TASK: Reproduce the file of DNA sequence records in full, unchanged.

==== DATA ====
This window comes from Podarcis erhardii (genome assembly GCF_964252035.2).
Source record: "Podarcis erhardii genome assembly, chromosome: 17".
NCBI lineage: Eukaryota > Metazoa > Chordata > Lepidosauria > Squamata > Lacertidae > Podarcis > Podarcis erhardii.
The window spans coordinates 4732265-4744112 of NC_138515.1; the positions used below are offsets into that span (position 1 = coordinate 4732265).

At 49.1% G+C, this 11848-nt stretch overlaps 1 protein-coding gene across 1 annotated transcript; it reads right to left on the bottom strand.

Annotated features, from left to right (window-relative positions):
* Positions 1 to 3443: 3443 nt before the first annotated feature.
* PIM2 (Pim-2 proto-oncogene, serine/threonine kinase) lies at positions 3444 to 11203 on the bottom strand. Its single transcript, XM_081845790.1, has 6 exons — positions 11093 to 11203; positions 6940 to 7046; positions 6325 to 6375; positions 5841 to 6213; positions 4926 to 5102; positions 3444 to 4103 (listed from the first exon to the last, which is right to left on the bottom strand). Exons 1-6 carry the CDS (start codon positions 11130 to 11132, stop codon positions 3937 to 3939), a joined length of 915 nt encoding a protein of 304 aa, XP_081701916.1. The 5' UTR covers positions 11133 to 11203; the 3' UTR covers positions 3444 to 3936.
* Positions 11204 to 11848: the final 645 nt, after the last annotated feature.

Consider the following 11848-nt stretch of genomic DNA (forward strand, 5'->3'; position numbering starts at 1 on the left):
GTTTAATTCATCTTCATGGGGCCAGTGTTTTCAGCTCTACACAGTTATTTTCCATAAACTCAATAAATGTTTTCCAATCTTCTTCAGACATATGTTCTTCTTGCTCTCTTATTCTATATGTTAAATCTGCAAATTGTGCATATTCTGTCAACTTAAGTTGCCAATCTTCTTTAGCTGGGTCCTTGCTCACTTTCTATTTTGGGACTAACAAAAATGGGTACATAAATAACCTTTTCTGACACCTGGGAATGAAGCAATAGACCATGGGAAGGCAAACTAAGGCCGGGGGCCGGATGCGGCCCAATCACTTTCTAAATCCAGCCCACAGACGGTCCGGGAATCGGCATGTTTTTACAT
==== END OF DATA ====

This window comes from Podarcis erhardii (genome assembly GCF_964252035.2).
Source record: "Podarcis erhardii genome assembly, chromosome: 17".
NCBI lineage: Eukaryota > Metazoa > Chordata > Lepidosauria > Squamata > Lacertidae > Podarcis > Podarcis erhardii.
The window spans coordinates 4732265-4744112 of NC_138515.1; the positions used below are offsets into that span (position 1 = coordinate 4732265).

At 49.1% G+C, this 11848-nt stretch overlaps 1 protein-coding gene across 1 annotated transcript; it reads right to left on the bottom strand.

Annotated features, from left to right (window-relative positions):
* Positions 1 to 3443: 3443 nt before the first annotated feature.
* PIM2 (Pim-2 proto-oncogene, serine/threonine kinase) lies at positions 3444 to 11203 on the bottom strand. Its single transcript, XM_081845790.1, has 6 exons — positions 11093 to 11203; positions 6940 to 7046; positions 6325 to 6375; positions 5841 to 6213; positions 4926 to 5102; positions 3444 to 4103 (listed from the first exon to the last, which is right to left on the bottom strand). Exons 1-6 carry the CDS (start codon positions 11130 to 11132, stop codon positions 3937 to 3939), a joined length of 915 nt encoding a protein of 304 aa, XP_081701916.1. The 5' UTR covers positions 11133 to 11203; the 3' UTR covers positions 3444 to 3936.
* Positions 11204 to 11848: the final 645 nt, after the last annotated feature.

Consider the following 11848-nt stretch of genomic DNA (forward strand, 5'->3'; position numbering starts at 1 on the left):
GTTTAATTCATCTTCATGGGGCCAGTGTTTTCAGCTCTACACAGTTATTTTCCATAAACTCAATAAATGTTTTCCAATCTTCTTCAGACATATGTTCTTCTTGCTCTCTTATTCTATATGTTAAATCTGCAAATTGTGCATATTCTGTCAACTTAAGTTGCCAATCTTCTTTAGCTGGGTCCTTGCTCACTTTCTATTTTGGGACTAACAAAAATGGGTACATAAATAACCTTTTCTGACACCTGGGAATGAAGCAATAGACCATGGGAAGGCAAACTAAGGCCGGGGGCCGGATGCGGCCCAATCACTTTCTAAATCCAGCCCACAGACGGTCCGGGAATCGGCATGTTTTTACAT